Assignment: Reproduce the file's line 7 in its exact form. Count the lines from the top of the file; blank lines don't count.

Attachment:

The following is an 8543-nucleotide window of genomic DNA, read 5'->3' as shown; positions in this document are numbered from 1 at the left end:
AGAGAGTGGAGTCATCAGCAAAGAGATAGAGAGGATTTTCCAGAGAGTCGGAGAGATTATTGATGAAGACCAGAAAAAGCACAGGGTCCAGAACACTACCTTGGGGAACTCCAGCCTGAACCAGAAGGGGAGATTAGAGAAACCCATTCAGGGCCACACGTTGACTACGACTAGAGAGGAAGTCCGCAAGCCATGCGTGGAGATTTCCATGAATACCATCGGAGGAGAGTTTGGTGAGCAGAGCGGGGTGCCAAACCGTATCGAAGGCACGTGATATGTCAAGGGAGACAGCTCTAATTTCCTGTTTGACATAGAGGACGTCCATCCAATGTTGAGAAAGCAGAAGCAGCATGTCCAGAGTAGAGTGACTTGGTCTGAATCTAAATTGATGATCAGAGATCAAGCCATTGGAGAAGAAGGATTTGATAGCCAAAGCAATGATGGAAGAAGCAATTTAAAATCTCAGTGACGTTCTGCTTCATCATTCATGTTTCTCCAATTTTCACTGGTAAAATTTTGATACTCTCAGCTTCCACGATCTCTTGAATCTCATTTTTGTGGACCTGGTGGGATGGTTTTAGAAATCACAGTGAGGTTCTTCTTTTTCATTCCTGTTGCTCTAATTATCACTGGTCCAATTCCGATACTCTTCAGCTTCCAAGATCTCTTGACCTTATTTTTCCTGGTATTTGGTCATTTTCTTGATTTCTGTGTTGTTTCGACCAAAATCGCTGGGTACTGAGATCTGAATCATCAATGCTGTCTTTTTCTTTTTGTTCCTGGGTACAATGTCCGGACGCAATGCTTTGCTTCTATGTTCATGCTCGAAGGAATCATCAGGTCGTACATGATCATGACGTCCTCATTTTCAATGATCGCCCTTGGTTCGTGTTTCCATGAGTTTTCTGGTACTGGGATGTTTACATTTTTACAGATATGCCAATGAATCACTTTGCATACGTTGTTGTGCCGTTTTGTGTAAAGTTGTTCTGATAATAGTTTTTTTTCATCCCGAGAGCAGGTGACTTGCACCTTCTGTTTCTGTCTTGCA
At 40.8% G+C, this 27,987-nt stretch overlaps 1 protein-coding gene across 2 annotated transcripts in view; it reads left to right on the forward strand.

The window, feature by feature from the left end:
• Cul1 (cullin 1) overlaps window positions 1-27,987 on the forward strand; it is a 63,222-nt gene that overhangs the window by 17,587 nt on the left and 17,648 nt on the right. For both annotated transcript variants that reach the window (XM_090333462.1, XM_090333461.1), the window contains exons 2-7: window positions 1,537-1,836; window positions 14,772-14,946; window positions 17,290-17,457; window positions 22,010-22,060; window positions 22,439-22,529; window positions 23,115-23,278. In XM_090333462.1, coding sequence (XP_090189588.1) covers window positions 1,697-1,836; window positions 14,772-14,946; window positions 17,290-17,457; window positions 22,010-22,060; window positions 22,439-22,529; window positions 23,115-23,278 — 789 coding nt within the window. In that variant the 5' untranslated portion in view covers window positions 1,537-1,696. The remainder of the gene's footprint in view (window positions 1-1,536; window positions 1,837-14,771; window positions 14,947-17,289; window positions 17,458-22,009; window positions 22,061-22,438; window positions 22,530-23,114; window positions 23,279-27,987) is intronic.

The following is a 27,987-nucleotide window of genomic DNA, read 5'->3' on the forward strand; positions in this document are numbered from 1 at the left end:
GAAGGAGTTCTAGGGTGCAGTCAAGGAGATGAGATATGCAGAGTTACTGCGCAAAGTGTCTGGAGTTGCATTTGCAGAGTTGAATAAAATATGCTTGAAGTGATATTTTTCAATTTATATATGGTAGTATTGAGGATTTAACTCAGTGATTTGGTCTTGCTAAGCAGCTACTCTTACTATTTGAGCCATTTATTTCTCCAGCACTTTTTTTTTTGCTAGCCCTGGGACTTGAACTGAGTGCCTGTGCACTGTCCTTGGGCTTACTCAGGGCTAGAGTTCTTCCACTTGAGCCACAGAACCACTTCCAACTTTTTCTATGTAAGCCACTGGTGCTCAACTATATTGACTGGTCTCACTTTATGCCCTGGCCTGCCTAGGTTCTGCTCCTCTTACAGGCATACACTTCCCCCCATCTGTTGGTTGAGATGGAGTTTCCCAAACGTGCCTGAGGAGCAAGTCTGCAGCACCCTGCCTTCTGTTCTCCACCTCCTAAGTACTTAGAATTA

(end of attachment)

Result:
GAAGGAGTTCTAGGGTGCAGTCAAGGAGATGAGATATGCAGAGTTACTGCGCAAAGTGTCTGGAGTTGCATTTGCAGAGTTGAATAAAATATGCTTGAAGTGATATTTTTCAATTTATATATGGTAGTATTGAGGATTTAACTCAGTGATTTGGTCTTGCTAAGCAGCTACTCTTACTATTTGAGCCATTTATTTCTCCAGCACTTTTTTTTTTGCTAGCCCTGGGACTTGAACTGAGTGCCTGTGCACTGTCCTTGGGCTTACTCAGGGCTAGAGTTCTTCCACTTGAGCCACAGAACCACTTCCAACTTTTTCTATGTAAGCCACTGGTGCTCAACTATATTGACTGGTCTCACTTTATGCCCTGGCCTGCCTAGGTTCTGCTCCTCTTACAGGCATACACTTCCCCCCATCTGTTGGTTGAGATGGAGTTTCCCAAACGTGCCTGAGGAGCAAGTCTGCAGCACCCTGCCTTCTGTTCTCCACCTCCTAAGTACTTAGAATTA